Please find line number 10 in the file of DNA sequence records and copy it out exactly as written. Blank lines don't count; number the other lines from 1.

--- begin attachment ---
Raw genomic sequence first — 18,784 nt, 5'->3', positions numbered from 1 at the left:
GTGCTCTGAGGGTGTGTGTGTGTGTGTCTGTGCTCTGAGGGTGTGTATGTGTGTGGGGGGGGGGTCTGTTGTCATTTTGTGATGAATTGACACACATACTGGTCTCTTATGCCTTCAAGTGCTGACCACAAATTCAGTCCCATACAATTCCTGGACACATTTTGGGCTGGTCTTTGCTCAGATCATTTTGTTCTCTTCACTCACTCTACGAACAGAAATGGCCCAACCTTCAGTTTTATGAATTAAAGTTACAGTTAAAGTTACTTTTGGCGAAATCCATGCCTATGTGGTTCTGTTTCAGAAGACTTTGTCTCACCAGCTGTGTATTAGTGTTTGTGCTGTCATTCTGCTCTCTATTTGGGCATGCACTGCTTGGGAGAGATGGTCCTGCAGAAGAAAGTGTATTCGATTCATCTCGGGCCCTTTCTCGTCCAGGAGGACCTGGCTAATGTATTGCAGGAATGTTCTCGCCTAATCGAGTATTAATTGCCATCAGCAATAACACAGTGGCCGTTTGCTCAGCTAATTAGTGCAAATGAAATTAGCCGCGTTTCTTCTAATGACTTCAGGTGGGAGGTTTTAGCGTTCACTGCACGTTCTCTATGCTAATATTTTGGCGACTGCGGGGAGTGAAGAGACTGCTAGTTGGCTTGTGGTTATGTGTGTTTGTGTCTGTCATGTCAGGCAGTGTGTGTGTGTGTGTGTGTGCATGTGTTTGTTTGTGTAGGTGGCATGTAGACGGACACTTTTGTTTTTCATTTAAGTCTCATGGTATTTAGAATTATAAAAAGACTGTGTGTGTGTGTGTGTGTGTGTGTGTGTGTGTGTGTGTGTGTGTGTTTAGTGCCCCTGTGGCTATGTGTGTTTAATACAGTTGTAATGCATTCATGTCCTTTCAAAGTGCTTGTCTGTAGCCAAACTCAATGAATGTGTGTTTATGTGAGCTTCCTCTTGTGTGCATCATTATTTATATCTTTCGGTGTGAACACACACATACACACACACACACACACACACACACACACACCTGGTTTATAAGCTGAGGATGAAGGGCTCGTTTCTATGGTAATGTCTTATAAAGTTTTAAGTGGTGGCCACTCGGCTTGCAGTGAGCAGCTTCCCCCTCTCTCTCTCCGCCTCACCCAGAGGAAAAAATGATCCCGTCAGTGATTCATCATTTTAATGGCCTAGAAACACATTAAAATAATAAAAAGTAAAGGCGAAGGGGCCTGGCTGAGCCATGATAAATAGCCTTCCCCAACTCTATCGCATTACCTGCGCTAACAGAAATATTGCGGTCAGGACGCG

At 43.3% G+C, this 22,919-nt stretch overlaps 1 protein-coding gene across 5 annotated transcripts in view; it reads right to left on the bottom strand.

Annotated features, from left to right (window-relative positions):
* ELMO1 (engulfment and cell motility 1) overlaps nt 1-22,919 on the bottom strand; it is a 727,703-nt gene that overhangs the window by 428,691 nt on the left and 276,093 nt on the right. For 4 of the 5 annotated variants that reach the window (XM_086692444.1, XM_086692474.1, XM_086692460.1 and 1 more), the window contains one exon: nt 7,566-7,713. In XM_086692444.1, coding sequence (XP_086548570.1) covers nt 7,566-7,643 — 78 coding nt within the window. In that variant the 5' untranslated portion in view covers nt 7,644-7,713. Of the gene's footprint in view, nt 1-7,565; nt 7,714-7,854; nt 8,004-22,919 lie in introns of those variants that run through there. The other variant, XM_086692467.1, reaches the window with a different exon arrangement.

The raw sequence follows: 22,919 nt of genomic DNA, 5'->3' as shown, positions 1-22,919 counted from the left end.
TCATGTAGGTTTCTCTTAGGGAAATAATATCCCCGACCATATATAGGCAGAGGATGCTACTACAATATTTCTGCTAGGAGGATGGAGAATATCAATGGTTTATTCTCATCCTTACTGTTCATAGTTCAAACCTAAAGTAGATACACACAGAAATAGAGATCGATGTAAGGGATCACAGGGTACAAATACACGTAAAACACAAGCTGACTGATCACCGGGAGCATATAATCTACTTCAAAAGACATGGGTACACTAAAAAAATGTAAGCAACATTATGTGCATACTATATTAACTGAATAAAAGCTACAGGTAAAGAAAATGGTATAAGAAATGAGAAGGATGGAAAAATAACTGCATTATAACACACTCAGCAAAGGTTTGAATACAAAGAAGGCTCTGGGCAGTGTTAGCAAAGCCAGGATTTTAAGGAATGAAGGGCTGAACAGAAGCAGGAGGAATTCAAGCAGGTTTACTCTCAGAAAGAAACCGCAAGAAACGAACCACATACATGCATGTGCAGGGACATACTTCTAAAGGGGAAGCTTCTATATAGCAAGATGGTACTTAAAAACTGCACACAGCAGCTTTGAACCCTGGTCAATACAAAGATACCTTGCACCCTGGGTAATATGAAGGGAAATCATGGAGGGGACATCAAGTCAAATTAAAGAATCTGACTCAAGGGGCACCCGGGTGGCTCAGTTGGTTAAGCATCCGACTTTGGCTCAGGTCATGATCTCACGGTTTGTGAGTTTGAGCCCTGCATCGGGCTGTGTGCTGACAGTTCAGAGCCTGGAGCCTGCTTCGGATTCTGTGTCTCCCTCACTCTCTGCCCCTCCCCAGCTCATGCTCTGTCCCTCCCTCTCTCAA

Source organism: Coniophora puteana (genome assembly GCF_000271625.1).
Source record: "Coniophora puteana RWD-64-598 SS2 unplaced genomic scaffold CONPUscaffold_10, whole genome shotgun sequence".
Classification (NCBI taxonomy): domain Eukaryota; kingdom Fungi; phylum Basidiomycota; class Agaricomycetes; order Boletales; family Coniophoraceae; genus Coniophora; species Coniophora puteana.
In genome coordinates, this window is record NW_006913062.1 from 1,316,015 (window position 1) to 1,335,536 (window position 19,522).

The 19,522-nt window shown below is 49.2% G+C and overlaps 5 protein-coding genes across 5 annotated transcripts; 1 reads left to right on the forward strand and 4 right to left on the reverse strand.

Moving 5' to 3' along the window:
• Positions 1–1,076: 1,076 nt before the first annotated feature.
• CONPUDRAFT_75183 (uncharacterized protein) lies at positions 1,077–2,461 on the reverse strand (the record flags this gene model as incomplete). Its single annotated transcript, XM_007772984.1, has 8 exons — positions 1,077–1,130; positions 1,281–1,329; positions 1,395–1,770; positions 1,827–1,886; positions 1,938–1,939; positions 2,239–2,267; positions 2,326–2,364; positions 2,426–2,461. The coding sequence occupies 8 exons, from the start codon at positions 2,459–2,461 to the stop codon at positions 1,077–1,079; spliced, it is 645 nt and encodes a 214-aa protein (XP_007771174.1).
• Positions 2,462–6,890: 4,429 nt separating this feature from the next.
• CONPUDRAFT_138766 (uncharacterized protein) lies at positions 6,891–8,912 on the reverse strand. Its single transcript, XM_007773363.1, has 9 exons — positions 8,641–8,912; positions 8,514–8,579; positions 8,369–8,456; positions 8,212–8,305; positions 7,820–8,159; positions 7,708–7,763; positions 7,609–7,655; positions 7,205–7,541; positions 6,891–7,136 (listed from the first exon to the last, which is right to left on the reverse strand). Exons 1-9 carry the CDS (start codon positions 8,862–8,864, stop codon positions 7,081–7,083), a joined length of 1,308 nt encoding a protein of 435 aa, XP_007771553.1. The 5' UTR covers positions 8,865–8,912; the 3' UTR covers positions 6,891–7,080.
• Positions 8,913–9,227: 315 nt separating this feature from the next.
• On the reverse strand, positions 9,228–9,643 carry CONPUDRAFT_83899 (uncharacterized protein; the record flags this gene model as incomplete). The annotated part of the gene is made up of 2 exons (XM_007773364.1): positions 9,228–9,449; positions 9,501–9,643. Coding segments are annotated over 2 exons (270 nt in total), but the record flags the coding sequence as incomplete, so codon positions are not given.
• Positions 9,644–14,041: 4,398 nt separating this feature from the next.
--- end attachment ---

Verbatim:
Classification (NCBI taxonomy): domain Eukaryota; kingdom Fungi; phylum Basidiomycota; class Agaricomycetes; order Boletales; family Coniophoraceae; genus Coniophora; species Coniophora puteana.